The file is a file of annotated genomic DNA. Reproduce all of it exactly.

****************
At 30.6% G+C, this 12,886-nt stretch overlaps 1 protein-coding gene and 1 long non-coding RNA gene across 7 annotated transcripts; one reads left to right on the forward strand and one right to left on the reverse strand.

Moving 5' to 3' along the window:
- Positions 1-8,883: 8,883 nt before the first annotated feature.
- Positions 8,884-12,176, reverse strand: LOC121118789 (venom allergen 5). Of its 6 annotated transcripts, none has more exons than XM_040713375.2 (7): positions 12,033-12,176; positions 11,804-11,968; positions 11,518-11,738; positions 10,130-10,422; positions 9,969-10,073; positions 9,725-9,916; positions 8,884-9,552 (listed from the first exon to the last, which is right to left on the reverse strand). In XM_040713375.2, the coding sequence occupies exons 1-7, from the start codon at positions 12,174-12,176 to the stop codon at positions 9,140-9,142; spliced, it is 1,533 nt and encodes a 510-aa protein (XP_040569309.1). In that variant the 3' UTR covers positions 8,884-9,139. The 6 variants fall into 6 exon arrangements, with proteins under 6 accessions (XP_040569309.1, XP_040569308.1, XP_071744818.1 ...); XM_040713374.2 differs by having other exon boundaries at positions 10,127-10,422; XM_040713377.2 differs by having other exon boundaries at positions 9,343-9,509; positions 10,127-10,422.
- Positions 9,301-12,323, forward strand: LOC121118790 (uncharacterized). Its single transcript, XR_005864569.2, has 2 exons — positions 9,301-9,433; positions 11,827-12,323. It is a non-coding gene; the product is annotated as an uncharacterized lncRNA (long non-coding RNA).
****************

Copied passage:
At 30.6% G+C, this 12,886-nt stretch overlaps 1 protein-coding gene and 1 long non-coding RNA gene across 7 annotated transcripts; one reads left to right on the forward strand and one right to left on the reverse strand.

Moving 5' to 3' along the window:
- Positions 1-8,883: 8,883 nt before the first annotated feature.
- Positions 8,884-12,176, reverse strand: LOC121118789 (venom allergen 5). Of its 6 annotated transcripts, none has more exons than XM_040713375.2 (7): positions 12,033-12,176; positions 11,804-11,968; positions 11,518-11,738; positions 10,130-10,422; positions 9,969-10,073; positions 9,725-9,916; positions 8,884-9,552 (listed from the first exon to the last, which is right to left on the reverse strand). In XM_040713375.2, the coding sequence occupies exons 1-7, from the start codon at positions 12,174-12,176 to the stop codon at positions 9,140-9,142; spliced, it is 1,533 nt and encodes a 510-aa protein (XP_040569309.1). In that variant the 3' UTR covers positions 8,884-9,139. The 6 variants fall into 6 exon arrangements, with proteins under 6 accessions (XP_040569309.1, XP_040569308.1, XP_071744818.1 ...); XM_040713374.2 differs by having other exon boundaries at positions 10,127-10,422; XM_040713377.2 differs by having other exon boundaries at positions 9,343-9,509; positions 10,127-10,422.
- Positions 9,301-12,323, forward strand: LOC121118790 (uncharacterized). Its single transcript, XR_005864569.2, has 2 exons — positions 9,301-9,433; positions 11,827-12,323. It is a non-coding gene; the product is annotated as an uncharacterized lncRNA (long non-coding RNA).